Liz Kendall – 2021 Speech on the Importance of Social Care

The speech made by Liz Kendall, the Shadow Care Minister, on 28 April 2021.

If you neglect your country’s physical infrastructure you get roads full of potholes, and buckling bridges, which prevent your economy functioning properly. The same is true if you fail to invest in social infrastructure.

President Biden gets this, which is why he has made investment in home care a central plan of his post-pandemic Infrastructure Plan.

When the virus struck, our care system was more vulnerable than it ever should have been. The conservatives weakened its foundations with an £8 billion cut from local authority social care budgets since 2010, despite growing demand.

This was compounded by a failure to grasp the deep rooted and long standing problems in our care system, which must be addressed if we are to build a care system that is fit for the future.

We have a welfare state in the 2020s built on the life expectancy of the 1940s. When the NHS was created, average life expectancy for men was 63. Now it’s 80, and 1 in 4 babies born today are set to live to 100 years old. Our health and care system has struggled to keep pace with these changes, with social care in particular developing in a piecemeal, fragmented way.

One of the underlying reasons for this is that caring just isn’t valued like other professions. It’s seen as women’s work, mostly left to families, and if they can’t cope provided by some of the lowest paid workers in this country – the vast majority of whom are women, with many from Black, Asian and ethnic minority communities.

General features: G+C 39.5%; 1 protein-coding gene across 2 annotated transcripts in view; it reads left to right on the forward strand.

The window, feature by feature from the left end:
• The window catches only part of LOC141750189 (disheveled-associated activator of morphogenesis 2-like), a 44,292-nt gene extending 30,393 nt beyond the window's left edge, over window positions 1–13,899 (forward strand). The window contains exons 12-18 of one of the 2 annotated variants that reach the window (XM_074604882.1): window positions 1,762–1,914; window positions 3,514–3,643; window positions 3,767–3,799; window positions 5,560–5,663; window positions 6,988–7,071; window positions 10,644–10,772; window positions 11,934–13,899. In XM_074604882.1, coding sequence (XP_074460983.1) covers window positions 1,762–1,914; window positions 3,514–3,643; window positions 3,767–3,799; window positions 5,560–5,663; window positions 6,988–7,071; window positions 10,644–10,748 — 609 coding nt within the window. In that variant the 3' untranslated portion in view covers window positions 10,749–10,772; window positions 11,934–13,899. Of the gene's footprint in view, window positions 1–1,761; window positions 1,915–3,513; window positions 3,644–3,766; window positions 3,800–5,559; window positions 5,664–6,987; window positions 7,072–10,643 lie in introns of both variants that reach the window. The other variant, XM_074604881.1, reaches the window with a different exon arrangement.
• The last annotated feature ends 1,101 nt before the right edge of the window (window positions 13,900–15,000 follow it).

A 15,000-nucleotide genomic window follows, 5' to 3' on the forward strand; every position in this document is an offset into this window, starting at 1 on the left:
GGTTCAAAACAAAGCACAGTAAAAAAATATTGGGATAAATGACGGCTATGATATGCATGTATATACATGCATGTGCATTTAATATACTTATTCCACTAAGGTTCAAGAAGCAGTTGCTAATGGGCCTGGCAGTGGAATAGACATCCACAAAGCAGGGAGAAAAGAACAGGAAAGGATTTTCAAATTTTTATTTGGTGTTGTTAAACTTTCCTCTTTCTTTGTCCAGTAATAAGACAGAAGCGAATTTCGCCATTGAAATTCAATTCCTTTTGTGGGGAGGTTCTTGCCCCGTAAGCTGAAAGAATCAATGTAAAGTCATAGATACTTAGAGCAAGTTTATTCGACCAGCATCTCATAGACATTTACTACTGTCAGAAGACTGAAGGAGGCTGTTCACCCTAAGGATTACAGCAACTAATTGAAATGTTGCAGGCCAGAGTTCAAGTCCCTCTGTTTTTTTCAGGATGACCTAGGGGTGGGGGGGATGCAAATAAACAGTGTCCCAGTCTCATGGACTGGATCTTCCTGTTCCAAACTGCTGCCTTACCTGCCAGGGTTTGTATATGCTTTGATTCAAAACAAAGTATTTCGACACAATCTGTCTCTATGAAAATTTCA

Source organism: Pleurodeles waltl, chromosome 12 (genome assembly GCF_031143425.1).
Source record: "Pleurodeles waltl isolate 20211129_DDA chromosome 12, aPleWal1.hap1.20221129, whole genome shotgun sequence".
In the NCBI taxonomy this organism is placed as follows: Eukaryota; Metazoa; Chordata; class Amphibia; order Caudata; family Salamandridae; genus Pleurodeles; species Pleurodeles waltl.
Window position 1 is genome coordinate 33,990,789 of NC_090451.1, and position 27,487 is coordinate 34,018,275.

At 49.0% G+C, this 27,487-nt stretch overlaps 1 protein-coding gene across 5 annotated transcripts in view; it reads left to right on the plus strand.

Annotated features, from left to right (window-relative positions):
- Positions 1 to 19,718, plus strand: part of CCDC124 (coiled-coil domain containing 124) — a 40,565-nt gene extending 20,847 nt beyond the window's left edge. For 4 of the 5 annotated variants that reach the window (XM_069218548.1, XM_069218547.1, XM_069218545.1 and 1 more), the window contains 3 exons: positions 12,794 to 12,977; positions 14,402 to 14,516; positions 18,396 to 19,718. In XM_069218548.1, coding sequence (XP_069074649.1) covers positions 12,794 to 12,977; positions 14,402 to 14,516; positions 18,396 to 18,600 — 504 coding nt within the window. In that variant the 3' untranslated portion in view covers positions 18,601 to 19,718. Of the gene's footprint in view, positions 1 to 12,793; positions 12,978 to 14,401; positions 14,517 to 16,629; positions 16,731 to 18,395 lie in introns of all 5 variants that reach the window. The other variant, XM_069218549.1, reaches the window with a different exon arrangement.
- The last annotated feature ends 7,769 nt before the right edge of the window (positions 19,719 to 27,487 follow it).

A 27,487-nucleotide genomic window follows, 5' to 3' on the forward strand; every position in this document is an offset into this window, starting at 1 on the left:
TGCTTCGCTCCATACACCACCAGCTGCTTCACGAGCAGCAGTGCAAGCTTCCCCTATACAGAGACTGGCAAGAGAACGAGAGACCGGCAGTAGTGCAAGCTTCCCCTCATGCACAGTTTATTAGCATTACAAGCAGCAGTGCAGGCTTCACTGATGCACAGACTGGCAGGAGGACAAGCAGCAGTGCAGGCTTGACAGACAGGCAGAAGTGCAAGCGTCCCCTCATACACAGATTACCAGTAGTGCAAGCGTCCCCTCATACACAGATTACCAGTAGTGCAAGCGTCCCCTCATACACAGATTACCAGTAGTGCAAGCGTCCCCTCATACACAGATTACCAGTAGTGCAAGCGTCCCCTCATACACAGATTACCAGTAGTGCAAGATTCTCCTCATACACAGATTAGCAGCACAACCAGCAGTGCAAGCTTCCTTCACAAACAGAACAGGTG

Many of us will spend over a third of our lives beyond the traditional retirement age, but our economy, public services and wider welfare state have barely begun to wake up to this fact.

Changing this requires political leadership to seize the opportunities, and tackle the challenges, our century of ageing brings.

But so far our politics has proved woefully inadequate: too short-term in its thinking, too narrow in its horizons and too limited in its ambitions. Labour’s missions is to change this – in social care and many other areas.

Our aim isn’t merely to ‘fix the crisis in social care’ – as the Prime Minister has repeatedly promised – but to transform support for all older and disabled people, as part of a much wider ambition to make this the best country in which to grow old.

Labour understands that – in the century of ageing – social care is as much a part of our economic infrastructure as the roads and the railways.

If you neglect your country’s physical infrastructure you get roads full of potholes, and buckling bridges, which prevent your economy functioning properly. The same is true if you fail to invest in social infrastructure.

President Biden gets this, which is why he has made investment in home care a central plan of his post-pandemic Infrastructure Plan.

Britain deserves this level of ambition too. We need a 10 year plan of investment and reform – not simply to put more money into a broken system.

Labour’s priority will be to empower older and disabled people to live the life they choose, fundamentally shifting the focus of support towards prevention and early help, under the guiding principle of ‘home first’ – because that’s what the overwhelming majority of people want.